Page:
09/21/2012 09:01 am ET Updated Nov 21, 2012

God and Jerusalem


The late addition of "God" and "Jerusalem" to the Democratic platform was an embarrassment to democracy. It was an embarrassment first because those who voted against it were apparently in the majority. But it was foremost an embarrassment because of its cynical calculation that kowtowing to God and Jerusalem is an effective campaign strategy.

In a recent blog, I argued that religion is, very often, political and that it should not be, but often is, ignored and marginalized by Western, liberal, secular media and politicians. Religion is as politically salient as economics and morality. At about the same time, distinguished social scientist Scott Atran had the prescience to publish an article with a similar thesis and some similar points in Foreign Policy. Atran writes:

Religion molds a nation in which it thrives, sometimes producing solidarity and sacred causes so powerful that citizens are willing to kill or die for a common good... But religion can also hinder a society's ability to work out differences with others, especially if those others don't understand what religion is all about. That's the mess we find ourselves in today, not only among different groups of Americans in the so-called culture wars, but between secular and Judeo-Christian America and many Muslim countries.

Religious motivations can keep societies hanging together in the face of adversity and inspire revolutionary fervor and even success against all odds. From America's founding to Egypt's so-called Arab Spring, religious belief abounds and has deep political ramifications. Often enough, religious belief just bursts out into civil society, demanding attention.

Sometimes, though, religion oozes into society in ways that are beneath civility.

According to the Pew Forum on Religion and the Public Life, nearly 20 percent of Americans who are aware of Romney's faith would not vote for him solely for that reason. There is a positive spin to these stats -- an overwhelming majority is not adversely affected by Romney's Mormonism.

Religion is a hugely important determinant of American voter preference. A recent Gallup poll showed that only 54 percent of Americans would vote for an atheist for president (you are more likely to be elected president if you are gay). And not just any religion will do -- the Christian religion is the single most important. Only 58 percent of Americans would vote for a Muslim; once again you are more likely to get elected in the U.S. if you are gay than if you are a Muslim. These numbers drop dramatically along party lines: of Republican respondents only 47 percent would vote for a Muslim and only 48 percent would vote for an atheist.

The prejudice against Romney's Mormonism may not prove detrimental in the forthcoming election because 17 percent of Americans think Obama is a Muslim (up from 12 percent in October 2008). That figure is inflated by the 34 percent of conservative Republicans who think Obama is a Muslim. And the probability that a conservative Republican would vote for a Muslim Democrat is zero (not according to the polls but according to my best guess). Even though over 99 percent of U.S. voters would vote for a Christian, as many are uncomfortable with Obama's "religion" as they are with Romney's Mormonism.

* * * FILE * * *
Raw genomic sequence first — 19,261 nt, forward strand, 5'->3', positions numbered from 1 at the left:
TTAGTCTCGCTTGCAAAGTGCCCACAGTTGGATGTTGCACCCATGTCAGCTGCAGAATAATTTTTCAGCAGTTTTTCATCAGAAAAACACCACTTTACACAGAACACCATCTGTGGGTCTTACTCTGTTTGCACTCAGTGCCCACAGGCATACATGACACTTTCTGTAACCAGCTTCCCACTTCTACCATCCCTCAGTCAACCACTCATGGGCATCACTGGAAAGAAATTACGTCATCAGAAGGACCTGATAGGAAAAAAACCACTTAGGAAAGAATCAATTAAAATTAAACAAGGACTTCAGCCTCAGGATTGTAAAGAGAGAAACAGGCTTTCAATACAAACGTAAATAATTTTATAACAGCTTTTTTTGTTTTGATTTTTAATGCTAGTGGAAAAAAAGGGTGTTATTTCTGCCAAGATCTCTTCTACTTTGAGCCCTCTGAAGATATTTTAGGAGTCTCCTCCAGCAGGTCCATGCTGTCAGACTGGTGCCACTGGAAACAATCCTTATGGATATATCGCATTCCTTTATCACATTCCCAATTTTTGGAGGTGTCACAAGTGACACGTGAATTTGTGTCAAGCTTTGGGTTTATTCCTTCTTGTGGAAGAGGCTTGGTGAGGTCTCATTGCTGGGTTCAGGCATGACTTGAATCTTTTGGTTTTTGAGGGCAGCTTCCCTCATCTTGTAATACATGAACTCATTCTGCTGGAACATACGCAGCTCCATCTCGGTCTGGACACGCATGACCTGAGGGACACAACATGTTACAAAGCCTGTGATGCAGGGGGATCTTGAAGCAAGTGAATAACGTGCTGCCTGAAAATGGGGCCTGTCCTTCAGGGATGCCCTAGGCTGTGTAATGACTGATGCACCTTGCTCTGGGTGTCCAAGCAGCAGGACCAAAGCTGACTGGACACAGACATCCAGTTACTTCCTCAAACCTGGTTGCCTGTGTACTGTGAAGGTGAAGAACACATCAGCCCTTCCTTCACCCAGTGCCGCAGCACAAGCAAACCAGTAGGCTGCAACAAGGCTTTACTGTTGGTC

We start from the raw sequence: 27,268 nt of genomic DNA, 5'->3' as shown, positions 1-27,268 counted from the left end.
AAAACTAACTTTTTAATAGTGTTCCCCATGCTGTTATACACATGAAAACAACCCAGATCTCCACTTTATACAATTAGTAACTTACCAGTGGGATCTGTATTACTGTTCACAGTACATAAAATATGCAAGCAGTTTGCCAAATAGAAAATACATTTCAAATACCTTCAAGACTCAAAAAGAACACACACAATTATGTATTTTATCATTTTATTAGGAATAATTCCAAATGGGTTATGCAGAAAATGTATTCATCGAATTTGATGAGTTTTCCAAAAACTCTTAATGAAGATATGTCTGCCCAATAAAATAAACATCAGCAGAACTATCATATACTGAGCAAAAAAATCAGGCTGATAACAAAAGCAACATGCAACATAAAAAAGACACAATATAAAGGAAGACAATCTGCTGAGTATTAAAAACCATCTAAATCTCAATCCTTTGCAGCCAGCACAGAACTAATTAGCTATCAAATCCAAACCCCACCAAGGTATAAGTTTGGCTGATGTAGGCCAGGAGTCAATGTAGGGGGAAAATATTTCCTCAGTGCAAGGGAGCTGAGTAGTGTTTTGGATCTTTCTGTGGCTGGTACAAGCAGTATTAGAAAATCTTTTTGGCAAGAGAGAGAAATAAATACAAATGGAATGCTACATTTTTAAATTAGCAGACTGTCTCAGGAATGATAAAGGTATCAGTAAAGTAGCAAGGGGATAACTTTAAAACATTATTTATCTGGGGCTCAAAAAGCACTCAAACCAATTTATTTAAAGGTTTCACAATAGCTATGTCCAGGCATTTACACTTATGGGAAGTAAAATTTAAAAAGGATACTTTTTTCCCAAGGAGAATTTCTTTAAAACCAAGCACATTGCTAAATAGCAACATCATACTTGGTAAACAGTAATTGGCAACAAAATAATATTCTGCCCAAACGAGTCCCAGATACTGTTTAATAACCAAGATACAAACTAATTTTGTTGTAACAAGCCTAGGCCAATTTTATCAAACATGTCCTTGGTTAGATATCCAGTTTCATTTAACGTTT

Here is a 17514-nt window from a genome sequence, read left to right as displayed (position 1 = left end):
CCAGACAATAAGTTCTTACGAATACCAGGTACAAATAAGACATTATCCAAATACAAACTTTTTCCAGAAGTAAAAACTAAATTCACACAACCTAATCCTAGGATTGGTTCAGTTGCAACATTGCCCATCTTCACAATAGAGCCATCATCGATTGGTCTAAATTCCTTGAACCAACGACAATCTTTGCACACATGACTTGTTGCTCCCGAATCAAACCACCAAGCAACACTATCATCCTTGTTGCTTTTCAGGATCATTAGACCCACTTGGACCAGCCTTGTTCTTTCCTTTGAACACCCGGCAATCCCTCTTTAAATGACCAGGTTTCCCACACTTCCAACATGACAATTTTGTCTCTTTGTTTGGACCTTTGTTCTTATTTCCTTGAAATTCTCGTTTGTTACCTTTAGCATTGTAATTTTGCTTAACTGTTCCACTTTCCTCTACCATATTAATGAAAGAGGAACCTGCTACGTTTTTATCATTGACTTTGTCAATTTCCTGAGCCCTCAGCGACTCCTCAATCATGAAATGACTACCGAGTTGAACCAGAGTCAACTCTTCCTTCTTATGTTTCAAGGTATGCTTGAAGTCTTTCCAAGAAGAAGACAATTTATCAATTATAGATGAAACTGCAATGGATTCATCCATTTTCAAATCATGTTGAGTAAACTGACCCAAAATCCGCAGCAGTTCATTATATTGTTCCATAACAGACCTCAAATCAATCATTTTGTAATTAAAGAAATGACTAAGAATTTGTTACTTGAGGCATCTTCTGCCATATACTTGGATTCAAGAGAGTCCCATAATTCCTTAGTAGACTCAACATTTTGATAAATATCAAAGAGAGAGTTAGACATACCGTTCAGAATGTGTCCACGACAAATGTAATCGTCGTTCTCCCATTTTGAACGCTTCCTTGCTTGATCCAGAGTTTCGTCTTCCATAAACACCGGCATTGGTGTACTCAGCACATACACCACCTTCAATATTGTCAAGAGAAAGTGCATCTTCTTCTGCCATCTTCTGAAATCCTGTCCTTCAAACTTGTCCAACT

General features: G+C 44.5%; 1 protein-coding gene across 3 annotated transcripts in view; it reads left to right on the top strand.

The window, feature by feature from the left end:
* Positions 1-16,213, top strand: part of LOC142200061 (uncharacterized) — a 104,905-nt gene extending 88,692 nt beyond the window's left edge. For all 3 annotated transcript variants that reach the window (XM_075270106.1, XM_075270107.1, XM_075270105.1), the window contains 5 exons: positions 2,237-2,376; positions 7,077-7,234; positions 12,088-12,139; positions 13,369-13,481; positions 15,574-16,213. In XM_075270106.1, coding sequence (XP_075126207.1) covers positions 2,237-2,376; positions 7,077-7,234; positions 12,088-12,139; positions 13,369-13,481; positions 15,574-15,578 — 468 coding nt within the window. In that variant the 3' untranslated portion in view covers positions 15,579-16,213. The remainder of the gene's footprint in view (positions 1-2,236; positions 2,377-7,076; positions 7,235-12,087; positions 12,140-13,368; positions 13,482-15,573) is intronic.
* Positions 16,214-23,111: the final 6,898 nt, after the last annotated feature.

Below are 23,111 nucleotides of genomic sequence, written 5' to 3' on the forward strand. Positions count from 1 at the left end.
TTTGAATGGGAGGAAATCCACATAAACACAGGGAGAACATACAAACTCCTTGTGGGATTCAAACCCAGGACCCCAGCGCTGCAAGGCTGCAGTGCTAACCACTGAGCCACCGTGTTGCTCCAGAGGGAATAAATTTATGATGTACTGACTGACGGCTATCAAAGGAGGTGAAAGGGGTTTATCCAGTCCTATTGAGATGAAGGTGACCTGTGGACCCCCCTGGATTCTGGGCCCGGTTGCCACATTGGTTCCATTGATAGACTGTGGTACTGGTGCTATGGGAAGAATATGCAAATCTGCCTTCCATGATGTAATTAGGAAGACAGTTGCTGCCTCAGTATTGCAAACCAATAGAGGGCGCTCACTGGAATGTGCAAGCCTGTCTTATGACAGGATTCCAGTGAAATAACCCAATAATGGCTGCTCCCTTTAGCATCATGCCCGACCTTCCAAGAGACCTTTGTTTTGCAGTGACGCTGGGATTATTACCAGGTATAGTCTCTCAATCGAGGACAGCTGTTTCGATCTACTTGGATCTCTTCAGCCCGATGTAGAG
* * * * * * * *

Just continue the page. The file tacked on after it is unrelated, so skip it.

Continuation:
What all these stats show is that religious prejudice and ignorance will be well represented in the voting booth.

In 2012, we, as a society, should be beyond religious prejudice and ignorance. Elected officials should be the most wise and just, not the most religious. As Samuel Adams wisely and justly wrote: "He therefore is the truest friend to the liberty of this country who tries most to promote its virtue, and who, so far as his power and influence extend, will not suffer a man to be chosen into any office of power and trust who is not a wise and virtuous man."

The president, and every member of Congress, for that matter, should be elected for character and competence, not for religious adherence.

In addition, in a country with a religious majority there is also always a practical concern -- the majority is always tempted to impose its will on the minority.

U.S. Christians need to look more closely at countries where they are not in the majority to remind themselves of the temptation to be vicious to the religious minority.

Recently in Pakistan, Rimsha Masih a fourteen-year old, mentally-challenged Christian girl, was released from jail on charges of blasphemy. She was found with some burnt pages of the Quran, for which she could receive the death penalty. The case is confusing: she confessed and then recanted; she may have simply found the already burnt pages, perhaps the burnt pages were planted by a local imam, etc. Rimsha gives a face, intentional or not, to religiously-motivated laws that restrict religious freedoms. Laws against the burning of the Quran are sometimes little more than ways to persecute Christians in Muslim-majority countries.

Christians in the U.S., reflecting on Rimsha's case, should consider how the privilege of being in the majority might infringe upon the freedoms of the minority. Sadly, the stats show that Christians are not likely to be so self-reflective.